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Mortez stared at her. “Aren’t you a young spitfire.  You remind me a bit of what Urma was like before that damned Minister Hodges corrupted her mind against reality and normalcy.  By the way, you don’t have to call me Mr. Smart.  My wife and I prefer to be called by our first names, even if it’s not considered proper etiquette.  It just feels so strange to go by titles when we’re not even thirty yet.  My father is Mr. Smart, but I’m just Mortez.”

“So, can I ask where your first name came from?  I’ve never heard that name before.  It sounds a little Spanish, but you can’t be Spanish with a last name like Smart.”

“My parents are of German descent, but not completely knowledgeable about the language.  They wanted to call me Moritz, but misremembered the name.  It was too late by the time they realized they’d made an embarrassing mistake.”

“That’s kinda like my name.  I know my name isn’t spelt properly, but I’m so used to the way my mom spelt it, the so-called real spelling looks odd to me.  The pronunciation is a lot more obvious with my so-called misspelling.  I’m glad my daddy’s mom didn’t get her way and name me Alexa, ‘cause that’d be too confusing in my circle of friends.  We already have an Alexandria Kate, and we couldn’t both have the same nicknames.” Cinni leapt up at the sound of the doorbell.

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To Cinni’s great delight, Barry was the first person behind the door.  He looked just as beautiful in the suit of lights as she suspected he would.  Best of all, he had a big smile for her, and what she almost thought were a special look in his eyes.

“This is yours,” Barry said, extending a large basket. “I’ve never given mishloach manot to Gentiles before, but everyone in your family deserves one for being so good to us.  Without your father, we’d still be in Europe, with God knows what kind of future.”

Cinni returned the smile and eagerly took the basket.  She headed back to the davenport with it, and delightedly discovered oranges, hamentaschen, saltwater taffy, gumdrops, chocolate-covered peanuts, a bottle of grape pop, and five silver dollars.

“I packed that one just for you,” Barry said, smiling at her again. “I know what a sweet tooth you have.  You’d never be happy with the mishloach manot we made for your parents and siblings.”

“Thank you very much.  You’re really swell to be so nice to someone your kid sister’s age.  I still can’t believe you let me be a guest of honor at your bar mitzvah.”

“I don’t care how young you are.  You’re a nice girl, and that’s all that matters.”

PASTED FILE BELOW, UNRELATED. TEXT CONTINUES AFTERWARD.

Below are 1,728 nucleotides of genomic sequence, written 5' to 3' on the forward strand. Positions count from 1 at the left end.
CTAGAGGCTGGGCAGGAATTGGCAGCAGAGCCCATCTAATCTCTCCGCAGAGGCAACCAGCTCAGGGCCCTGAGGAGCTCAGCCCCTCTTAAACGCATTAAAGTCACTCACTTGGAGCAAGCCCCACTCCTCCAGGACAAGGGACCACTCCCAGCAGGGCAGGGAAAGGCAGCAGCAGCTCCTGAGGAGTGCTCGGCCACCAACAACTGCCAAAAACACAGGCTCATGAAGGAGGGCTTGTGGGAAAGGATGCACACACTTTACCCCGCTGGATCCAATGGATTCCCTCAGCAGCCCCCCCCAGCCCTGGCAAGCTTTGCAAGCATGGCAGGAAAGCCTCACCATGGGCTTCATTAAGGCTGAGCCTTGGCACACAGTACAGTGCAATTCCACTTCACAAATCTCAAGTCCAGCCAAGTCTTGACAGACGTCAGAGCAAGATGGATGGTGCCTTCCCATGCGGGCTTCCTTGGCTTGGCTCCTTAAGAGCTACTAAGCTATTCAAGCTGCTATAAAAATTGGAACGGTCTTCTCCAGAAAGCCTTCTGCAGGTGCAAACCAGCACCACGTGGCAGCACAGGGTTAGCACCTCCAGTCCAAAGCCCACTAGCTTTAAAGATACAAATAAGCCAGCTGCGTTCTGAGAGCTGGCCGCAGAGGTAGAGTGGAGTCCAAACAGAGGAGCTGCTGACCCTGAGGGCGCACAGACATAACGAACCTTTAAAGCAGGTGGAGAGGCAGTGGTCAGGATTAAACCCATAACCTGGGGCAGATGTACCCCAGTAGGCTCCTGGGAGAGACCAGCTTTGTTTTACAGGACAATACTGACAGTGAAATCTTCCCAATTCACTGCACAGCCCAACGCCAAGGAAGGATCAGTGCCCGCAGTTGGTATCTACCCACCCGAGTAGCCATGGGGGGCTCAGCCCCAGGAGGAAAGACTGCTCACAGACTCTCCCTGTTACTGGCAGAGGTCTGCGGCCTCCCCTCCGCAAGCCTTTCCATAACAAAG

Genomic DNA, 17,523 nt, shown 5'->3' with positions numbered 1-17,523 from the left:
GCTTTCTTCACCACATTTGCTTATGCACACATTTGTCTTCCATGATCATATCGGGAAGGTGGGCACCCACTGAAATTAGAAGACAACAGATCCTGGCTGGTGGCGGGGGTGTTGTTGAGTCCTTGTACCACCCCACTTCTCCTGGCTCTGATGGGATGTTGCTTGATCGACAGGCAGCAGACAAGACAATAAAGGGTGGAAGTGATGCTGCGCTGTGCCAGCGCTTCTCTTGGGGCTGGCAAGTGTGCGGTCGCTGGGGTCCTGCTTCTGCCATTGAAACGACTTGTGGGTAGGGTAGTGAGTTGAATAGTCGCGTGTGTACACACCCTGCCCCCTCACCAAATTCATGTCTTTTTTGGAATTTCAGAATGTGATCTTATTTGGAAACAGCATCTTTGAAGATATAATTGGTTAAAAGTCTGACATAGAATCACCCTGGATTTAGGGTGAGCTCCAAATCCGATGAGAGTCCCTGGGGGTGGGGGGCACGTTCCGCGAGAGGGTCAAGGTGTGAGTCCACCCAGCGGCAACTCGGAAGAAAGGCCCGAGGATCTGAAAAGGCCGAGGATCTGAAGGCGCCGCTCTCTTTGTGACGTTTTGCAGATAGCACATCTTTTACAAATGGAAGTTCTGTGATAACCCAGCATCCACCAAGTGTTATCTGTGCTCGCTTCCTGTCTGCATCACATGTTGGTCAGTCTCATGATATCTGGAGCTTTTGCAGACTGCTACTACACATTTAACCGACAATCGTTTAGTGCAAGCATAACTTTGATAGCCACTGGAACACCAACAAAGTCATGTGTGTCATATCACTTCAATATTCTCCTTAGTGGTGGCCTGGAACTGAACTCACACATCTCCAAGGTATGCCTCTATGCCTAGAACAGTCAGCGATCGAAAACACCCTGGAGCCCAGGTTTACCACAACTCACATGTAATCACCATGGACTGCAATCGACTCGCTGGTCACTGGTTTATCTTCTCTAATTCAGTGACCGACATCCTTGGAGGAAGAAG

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Cinni looked through the contents of the basket over and over again, daydreaming about being old enough for a boyfriend in a few years and doing boy-girl things with Barry.  Forget about her fantasy crush on John.  Almost every girl in town had a crush on John, and at eighteen, he was far too old for her.  Even if Cinni were eighteen herself, she’d still think the age difference were too large, never mind that her belovèd father had been twenty-five to her mother’s eighteen at their wedding.  That was different and special, and had happened in another generation besides.  But Barry wasn’t that much older than she was.  Their age difference was large enough to be exciting, but not so large it would be inappropriate once their ages leveled out a bit more.  Only time could tell if her dream would come true someday.

“Happy Purim, Barry,” she said with a smile.

IWSG—The perils of second-guessing

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Every first Wednesday of the month, members of the Insecure Writer’s Support Group share worries, insecurities, triumphs, hopes, and fears. I had one post written and scheduled, but decided to save those thoughts for a planned series of posts I’ll probably do in May.

I’m sorry to admit I was second-guessing certain things recently, based on some feedback I’d gotten, mostly about my dear Cinnimin Rebecca Filliard Kevorkian. I was looking at certain things and wondering if I should take that out or tone it down even further than it already was, if such and such a line or action would make my Cinni come across the wrong way.

Then I realized, everyone else who’s “met” Cinni over the years has loved her, and thought she’s a great character, very funny, full of sass, spunk, straight-shooting, attitude, go-gettingness, personality. They understood what makes her tick. Not everyone has to like all of our characters equally, or at all. It just means they’re not our target audience. I’ve never wanted to write characters like the Five Little Peppers, who are always unnaturally, unrealistically happy, good, helpful, sweet, loving, and cheerful, the kind of people who’d join hands and sing “Kumbaya.”

I can’t help thinking back to the time I wrote that shameful, short-lived third version of the opening of my first Max’s House book, based on feedback from people who really were trying to be helpful. I felt so dirty, forced, and fake while I was writing it, and reading it back over made me feel even more violated and phony. I was so much happier after I crafted the fourth version of the opening.